and Treat Systems (EPA 600-R-08-003). This document was   
published by the U.S. EPA Office of Research and Development.   
It describes a systematic approach for performing capture zone   
analysis associated with ground-water pump and treat (P&T)   
systems. This analysis is meant to determine the zone of   
hydraulic control of a P&T system. The intended audience for   
this document is technical professionals that actually perform   
capture zone analyses (i.e., hydrogeologists, engineers) as well   
as project managers who review those analyses and/or make   
decisions based on those analyses (January 2008, 166 pages).   
View or download at ... .  
Groundwater Monitoring Network Optimization, Frontier Hard   
Chrome Superfund Site, Vancouver, Washington (EPA 542-R-07-021).   
This report reviews and provides recommendations for instituting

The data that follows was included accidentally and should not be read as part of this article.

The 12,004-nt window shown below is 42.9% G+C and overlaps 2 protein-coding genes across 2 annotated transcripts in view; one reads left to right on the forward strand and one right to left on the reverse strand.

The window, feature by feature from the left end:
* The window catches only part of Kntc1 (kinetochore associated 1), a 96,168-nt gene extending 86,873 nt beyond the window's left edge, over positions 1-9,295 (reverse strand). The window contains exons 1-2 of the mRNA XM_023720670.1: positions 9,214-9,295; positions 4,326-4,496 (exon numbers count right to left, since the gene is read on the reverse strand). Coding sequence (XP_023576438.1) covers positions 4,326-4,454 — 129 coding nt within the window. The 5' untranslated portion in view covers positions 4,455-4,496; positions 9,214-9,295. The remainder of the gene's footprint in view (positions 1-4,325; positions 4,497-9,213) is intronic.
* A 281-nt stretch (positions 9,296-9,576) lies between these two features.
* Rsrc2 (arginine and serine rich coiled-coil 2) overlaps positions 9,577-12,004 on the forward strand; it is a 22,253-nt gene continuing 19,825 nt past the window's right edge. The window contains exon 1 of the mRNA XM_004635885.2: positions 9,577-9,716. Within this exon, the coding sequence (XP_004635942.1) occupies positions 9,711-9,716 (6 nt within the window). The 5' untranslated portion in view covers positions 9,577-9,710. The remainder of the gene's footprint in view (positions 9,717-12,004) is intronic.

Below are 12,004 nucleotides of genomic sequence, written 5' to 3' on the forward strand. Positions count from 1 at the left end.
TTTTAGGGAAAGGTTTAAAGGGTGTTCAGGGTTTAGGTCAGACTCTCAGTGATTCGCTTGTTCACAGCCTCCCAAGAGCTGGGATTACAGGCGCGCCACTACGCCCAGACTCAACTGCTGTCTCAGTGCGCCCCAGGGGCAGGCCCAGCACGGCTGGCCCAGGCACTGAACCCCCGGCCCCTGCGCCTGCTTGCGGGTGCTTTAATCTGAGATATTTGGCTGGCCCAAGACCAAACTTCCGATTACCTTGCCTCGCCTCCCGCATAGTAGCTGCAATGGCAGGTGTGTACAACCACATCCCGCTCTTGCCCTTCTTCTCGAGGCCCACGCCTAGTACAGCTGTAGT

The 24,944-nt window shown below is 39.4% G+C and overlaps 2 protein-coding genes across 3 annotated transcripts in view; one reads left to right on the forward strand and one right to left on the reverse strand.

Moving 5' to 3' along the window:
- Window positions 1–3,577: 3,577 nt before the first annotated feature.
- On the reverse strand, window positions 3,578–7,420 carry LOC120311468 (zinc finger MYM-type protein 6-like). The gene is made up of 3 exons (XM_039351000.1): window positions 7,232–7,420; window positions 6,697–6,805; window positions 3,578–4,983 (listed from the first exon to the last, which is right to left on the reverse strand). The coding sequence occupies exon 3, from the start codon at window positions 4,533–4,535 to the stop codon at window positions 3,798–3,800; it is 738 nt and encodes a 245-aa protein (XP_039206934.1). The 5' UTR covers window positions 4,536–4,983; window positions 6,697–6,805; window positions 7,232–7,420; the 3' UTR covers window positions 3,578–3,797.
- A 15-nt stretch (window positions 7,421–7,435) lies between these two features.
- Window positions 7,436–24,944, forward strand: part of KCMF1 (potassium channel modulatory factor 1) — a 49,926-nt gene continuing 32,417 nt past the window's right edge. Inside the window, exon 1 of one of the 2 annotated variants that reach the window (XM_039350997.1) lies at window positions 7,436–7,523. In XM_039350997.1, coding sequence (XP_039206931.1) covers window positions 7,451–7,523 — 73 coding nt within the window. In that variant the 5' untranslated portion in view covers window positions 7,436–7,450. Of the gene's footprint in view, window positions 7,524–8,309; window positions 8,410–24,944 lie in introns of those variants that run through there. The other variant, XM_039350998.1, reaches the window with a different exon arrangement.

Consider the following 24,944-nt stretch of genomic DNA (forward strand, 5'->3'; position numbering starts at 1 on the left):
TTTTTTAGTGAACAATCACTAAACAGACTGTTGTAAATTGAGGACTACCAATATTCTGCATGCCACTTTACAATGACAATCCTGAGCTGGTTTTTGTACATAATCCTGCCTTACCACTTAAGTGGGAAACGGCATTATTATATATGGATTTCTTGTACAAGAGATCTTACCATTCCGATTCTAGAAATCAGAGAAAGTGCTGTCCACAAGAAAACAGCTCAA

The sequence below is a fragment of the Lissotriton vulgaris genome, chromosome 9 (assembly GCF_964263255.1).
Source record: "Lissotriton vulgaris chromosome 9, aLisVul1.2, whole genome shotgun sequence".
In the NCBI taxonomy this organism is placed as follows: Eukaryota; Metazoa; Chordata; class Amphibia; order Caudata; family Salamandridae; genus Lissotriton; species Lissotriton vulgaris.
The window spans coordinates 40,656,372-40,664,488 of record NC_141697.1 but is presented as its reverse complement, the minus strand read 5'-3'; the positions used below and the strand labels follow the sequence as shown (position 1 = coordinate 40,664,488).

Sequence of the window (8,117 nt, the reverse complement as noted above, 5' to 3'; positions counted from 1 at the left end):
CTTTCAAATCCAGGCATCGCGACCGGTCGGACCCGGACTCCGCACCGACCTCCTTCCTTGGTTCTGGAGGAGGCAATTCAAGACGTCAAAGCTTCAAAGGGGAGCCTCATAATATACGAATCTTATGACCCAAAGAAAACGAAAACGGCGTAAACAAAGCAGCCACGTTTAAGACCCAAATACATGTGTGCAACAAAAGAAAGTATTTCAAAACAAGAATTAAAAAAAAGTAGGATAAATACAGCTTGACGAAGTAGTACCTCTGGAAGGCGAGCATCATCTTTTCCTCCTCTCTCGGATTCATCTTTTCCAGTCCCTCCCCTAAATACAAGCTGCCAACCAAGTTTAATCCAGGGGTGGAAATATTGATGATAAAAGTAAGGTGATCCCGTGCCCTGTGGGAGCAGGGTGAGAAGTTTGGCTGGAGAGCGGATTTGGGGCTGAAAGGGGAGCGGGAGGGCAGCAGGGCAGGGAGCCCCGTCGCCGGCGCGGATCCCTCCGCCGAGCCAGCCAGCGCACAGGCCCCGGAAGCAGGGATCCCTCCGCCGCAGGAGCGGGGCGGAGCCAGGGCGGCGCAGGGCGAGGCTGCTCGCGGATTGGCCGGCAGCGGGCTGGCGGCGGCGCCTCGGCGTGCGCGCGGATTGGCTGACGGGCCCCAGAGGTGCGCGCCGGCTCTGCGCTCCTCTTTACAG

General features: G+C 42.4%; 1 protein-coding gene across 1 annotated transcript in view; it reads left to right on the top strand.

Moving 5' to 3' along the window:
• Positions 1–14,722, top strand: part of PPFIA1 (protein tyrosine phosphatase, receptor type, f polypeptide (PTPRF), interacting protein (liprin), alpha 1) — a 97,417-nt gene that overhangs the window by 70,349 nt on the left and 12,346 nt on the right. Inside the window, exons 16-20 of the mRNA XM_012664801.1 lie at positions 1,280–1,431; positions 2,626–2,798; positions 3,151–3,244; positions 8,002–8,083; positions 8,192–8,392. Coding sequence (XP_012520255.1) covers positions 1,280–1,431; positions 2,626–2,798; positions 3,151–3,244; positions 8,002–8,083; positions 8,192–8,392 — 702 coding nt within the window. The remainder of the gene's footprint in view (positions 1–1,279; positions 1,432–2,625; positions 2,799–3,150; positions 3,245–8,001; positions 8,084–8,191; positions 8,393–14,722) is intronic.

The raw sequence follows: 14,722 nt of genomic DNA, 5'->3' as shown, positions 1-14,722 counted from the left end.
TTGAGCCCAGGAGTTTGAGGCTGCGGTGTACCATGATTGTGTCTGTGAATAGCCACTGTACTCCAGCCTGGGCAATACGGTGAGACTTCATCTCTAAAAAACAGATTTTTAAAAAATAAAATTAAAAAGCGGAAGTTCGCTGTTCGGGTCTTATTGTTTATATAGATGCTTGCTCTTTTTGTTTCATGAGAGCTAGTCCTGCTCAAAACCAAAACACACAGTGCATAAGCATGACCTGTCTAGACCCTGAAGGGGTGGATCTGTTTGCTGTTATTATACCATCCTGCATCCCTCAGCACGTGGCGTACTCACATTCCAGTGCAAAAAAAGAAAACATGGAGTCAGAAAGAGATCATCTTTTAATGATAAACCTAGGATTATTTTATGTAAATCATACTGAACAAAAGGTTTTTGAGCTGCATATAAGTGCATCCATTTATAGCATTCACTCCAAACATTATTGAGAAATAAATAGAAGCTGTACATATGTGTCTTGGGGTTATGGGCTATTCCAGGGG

a long-term groundwater monitoring network for Frontier Hard   
Chrome (FHC) Superfund Site in Vancouver, Washington. The FHC   
Site is a former chrome plating facility in the floodplain of   
the Colombia River. The current FHC groundwater monitoring   
network has been evaluated using a formal qualitative approach   
as well as statistical tools found in the Monitoring and   
Remediation Optimization System software (MAROS).   
Recommendations are made for groundwater sampling frequency and   
location based on current hydrogeologic conditions and long-term   
monitoring goals for the system. The primary goal of developing   
an optimized groundwater monitoring strategy at the FHC Site is   
to create a dataset that fully supports site management   
decisions while minimizing time a 
Posted: 01/02/2008 By: Professor Paul Bardos